# Heritability

Heritability, as used professionally in genetics, has a very precise definition. It is that proportion of the observed variation in a particular phenotype, and in a particular study, that can be attributed to the contribution of genotype (inheritance).

The equation for heritability is derived from the equation Phenotype (P, which always equals 1) = Genotype (G) + Environment (E):

h2 = Variance(G) / Variance(P)

Estimating heritability is not a simple process, however, since only P can be observed or measured directly. Measuring the genetic and environmental variation requires statistical methods, usually involving a complex technique called variance component estimation. In common with many statistical methods better estimates can be obtained with large volumes of data, but the method works better if data are available on closely related individuals - such as brothers, sisters, parents and children rather than more distantly related individuals.

In some populations it is possible to collect information in a controlled way. For example among farm animals it is easy to arrange for (say) a bull sire to produce offspring from a large number of cows. This allows a degree of experimental control. But such control is impossible among human populations. As a result studies of heritability in humans has often involved searches for identical twins that have been separated early in life and raised in different environments. Such individuals have identical genotypes and so provide the best possible data for separating the effects of genotype and environment.

There can be some apparent paradoxes in the application of this strict definition. For example, the ‘heritability’ of the same phenotype could be near zero in one study, and close to 100% in another if, in one study, a group of army recruits (unrelated to each other) are all given identical training and nutrition, and their muscular strength is later measured, then those differences that are observed after the (identical) training will be largely ‘heritable’ – however, in another study, whose purpose might be to assess the efficacy of various workout regimes, or various nutritional programs, a group of subjects is chosen who match each other as closely as possible in prior physical characteristics, and then some of these are put onto Program A, and others onto Program B. Differences between the groups after being on the programs are then attributed to the differences in the program. They are environmentally-induced differences. They are not ‘heritable’.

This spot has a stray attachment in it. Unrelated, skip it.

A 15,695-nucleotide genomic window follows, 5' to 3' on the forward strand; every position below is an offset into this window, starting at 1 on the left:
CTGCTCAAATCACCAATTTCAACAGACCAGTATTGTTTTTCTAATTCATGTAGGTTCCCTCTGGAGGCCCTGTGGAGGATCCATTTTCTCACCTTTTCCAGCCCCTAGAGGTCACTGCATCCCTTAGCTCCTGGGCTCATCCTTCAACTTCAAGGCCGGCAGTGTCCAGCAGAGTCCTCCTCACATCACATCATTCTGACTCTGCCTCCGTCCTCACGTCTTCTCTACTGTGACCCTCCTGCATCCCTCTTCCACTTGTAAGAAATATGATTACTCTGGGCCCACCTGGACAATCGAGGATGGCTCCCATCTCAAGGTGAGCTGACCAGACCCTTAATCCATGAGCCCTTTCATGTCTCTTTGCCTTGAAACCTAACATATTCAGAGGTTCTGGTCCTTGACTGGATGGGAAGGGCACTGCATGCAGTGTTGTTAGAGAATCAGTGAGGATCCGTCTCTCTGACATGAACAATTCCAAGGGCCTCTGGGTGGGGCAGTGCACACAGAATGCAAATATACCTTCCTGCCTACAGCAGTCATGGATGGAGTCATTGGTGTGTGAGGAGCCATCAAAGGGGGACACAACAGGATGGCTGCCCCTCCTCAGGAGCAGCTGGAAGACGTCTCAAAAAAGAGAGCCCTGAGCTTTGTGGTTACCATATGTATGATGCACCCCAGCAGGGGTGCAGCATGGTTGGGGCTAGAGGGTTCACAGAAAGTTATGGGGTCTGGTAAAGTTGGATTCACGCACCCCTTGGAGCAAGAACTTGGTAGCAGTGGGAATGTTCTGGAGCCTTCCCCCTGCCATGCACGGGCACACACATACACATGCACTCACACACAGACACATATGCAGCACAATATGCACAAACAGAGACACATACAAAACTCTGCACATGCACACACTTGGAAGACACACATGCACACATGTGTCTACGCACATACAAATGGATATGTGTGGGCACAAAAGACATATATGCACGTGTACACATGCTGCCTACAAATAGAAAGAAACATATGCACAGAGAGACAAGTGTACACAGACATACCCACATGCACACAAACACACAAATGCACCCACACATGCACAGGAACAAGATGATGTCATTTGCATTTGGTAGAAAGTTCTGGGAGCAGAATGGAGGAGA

In the case of scholastic ability, how well you do in the final school exams depends on both what and how well you were taught, how hard you have studied, how ‘naturally’ smart you are, and of course, a fair bit on luck. How ‘heritable’ it is depends on who is being compared with who, and in which circumstances.

Much the same goes for intelligence tests. However, the conclusions from studies involving intelligence tests often conclude that intelligence is highly heritable, because the tests are contrived so that it is (supposed to be) impossible to study so as to improve performance in them, and also because what ‘heritability’ actually means gets distorted in the re-telling in the popular media.

In human genetics, much use is made of twin studies in the analysis of heritability – monozygous (‘identical’) twins are clones of each other, and have effectively identical genotypes, and similarities between sets of monozygous twins can be compared with those between dizygous (‘fraternal’, or non-identical) twins, who have only a ½ coefficient of relatedness to each other.

Heritability is often misunderstood when presented in the non-scientific media. Heritability only describes how much variation in the phenotype is attributable to variation in genotype and environment, and not how much the genotype and environment as a whole actually effects phenotype, for example, the amount of variation in the genotype for 'number of fingers' in humans is negligible, so it will show a very low heritability.

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